This will get long and I’ll most likely revise it a few times as more memories come back to me or I find more photos of me during the race.
I’d like to start this race report off with a huge thanks to my wife. Back in September/October 2019, pre Covid, I asked her if it was ok if I were to attempt a 42km race. I explained that it would mean lots of extra swimming for me. She gave me the ok. Little did anyone know what was coming our way and a 11 month training plan would eventually turn into a 23 month commitment. Without her understanding of the level of training I wanted I would not have been able to be in the swimming shape I am today.
Sept 28, 2019 I get an email from Vidösternsimmet with the official invite to swim a special 10th anniversary double Vidösternsimmet they called The Viking Edition 42+km. They gave two options. I could either swim solo or with a partner. I was quick to decide to swim with a partner and that partner would be Hampus Carlsson. I wasn’t sure how long it was going to take to get Hampus onboard with my plans, but 2-3 texts later and we were registered.
During the rest of the fall of 2019 it was Masters training as usual. Moving on to 2020, to help my focus I also took on the million meter challenge. New for me in 2020 was swimming with our coach Nedal every Wednesday. Wednesday’s turned out to be one of the biggest changes to the way I practiced and felt about swimming harder and longer in a pool. Instead of my usual 2500m sprint workout in 60 minutes, we were pushing 5300-5600m in 90 minutes. One day when I was not at practice, they swam 6000m in 90 minutes.
2020 started off really bad when it came to swim meets. Local meets were cancelled, Swedish Nationals for Masters was cancelled and by May/June we saw the end nearly all races. One by one open water races were being cancelled. But it was also the end of business trips, which gave me the opportunity to rack up the meters in a pool as well as open water. From June to August I swam at least 3km/day. By the end of the summer I convinced a few swimmers to join me in a 21km swim in Växjö. Two week later I swam 42km by swimming 3km every hour for 14 hours.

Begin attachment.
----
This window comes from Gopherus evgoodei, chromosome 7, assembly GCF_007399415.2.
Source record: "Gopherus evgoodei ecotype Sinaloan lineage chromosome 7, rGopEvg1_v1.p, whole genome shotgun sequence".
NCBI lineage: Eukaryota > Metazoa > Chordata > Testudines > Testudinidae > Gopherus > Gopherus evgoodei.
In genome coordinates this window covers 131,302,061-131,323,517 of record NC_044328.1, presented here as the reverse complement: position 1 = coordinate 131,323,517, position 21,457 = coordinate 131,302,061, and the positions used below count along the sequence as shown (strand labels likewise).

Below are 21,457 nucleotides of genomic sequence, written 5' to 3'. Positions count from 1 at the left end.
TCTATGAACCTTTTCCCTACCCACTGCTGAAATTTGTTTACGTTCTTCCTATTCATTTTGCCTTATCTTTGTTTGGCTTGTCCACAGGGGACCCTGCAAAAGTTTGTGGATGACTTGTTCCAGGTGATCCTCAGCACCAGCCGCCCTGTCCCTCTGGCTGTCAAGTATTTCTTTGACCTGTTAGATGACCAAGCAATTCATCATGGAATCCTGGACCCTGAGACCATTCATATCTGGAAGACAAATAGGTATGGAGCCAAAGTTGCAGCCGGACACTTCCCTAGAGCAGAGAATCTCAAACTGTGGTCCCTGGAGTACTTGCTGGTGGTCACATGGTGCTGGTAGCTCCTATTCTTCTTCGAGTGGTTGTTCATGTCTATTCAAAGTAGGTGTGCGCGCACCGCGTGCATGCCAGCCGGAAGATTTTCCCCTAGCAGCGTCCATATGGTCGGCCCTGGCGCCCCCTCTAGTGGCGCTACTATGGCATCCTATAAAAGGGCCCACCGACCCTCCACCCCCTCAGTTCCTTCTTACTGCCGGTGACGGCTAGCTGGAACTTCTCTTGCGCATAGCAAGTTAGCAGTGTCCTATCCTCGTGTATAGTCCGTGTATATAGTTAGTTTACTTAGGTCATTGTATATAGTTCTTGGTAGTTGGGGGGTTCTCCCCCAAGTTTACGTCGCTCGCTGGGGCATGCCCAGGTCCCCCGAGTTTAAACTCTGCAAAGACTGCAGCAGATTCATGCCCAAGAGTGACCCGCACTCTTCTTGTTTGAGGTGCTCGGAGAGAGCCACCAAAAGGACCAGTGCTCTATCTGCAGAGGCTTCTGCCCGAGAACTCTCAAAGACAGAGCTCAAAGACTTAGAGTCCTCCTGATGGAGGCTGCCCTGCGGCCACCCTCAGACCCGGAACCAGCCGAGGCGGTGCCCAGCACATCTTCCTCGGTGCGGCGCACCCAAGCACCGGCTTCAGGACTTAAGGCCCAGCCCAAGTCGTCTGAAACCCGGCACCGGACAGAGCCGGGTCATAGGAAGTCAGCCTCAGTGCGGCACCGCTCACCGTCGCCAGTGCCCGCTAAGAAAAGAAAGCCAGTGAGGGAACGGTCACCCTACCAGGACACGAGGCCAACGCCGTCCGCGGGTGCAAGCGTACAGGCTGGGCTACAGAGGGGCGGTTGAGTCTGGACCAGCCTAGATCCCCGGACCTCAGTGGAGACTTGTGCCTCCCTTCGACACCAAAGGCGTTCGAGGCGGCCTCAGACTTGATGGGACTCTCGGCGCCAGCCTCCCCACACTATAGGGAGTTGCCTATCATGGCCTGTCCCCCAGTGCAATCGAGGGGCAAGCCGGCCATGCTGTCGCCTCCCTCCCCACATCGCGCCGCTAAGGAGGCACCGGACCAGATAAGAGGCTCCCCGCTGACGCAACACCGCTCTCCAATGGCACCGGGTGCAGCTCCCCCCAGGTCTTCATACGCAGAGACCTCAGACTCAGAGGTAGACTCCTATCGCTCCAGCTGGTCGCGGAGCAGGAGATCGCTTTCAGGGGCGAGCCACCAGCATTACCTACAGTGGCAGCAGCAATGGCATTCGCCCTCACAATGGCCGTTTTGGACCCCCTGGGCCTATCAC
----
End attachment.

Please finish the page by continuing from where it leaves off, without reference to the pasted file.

By the end of 2020 I had accumulated roughly 1240km swimming. So why not try for another 1000km in 2021 to help me get ready for the Viking swim in August. Even if 2021 was not a better year for swim meets, still being grounded meant I could still swim as planned, but also make it to Växjö Tränings Fabriken i Växjö for strength and conditioning.
To keep my strength and increase my mental awareness of my limits I spent a lot of hours in the gym. Ever since my stroke in 2016 I have been very aware of my pulse and tend to get uneasy when my breather gets hard and my heart is pounding. Since I do not like lifting weights alone I did 99% of all of my workouts with a coach. Crossfit or Crossfit themed workouts at 06:30 in the morning, during lunches, Fridays after work, or Saturday mornings. In addition to building muscles, Crossfit has helped me push my mental ability to fight through the struggle of giving up, or continuing forward. Like they say, we don’t stop when we are tired, we stop when we are finished. But no one expects that everyone lifts as heavy, or runs as fast. You work hard with what you’ve got. I’ve learned a lot about my limits through Crossfit training.
Back to swimming, both of my wetsuits had seen better days, so I was frantically looking for replacements. Neither of the ones I currently had were available in the sizes I needed, and there were the third time in five years I had to replace them. So I decided to look for a new brand. In a simple email to Olanderswim.se, where I was asking about the difference between two models as well as double check that I should get XL, but the web shop support was not able to support me so she forwarded my inquiry to Valter. Once in contact with Valter we started talking about all the models of wetsuits he had. By the end of the day, I decided on the Sailfish G-Range. It was not the top of the line for Sailfish, but more than enough for me. After just one swim I realized I would even need a sleeveless suit in case the water was too warm. So after a few attempts I found a Sailfish Attack. Now I am ready for cold and warm water swimming.
With the help of Hampus as well as the rest of my masters team with plans to swim the 21km race I was always able to find someone to swim with nearly every day all summer once the pool closed down. We moved from swimming 1500m laps in the Växjö lake to swimming anything from 3km to 12km in the various lakes and around the various islands all summer. It was actually an inside joke, about all of them having a schedule for who’s turn it was to take care of me each day. But thankfully I only had to swim alone a hand full of times from May-August. By the time I got to Värnamo on Friday the 13th 2021 I had nearly 900km swimming for the year. If I hadn’t got the support I got from the swimmers from Växjö SS Masters I am sure I would have not been as motivated to go out nearly every day and swim.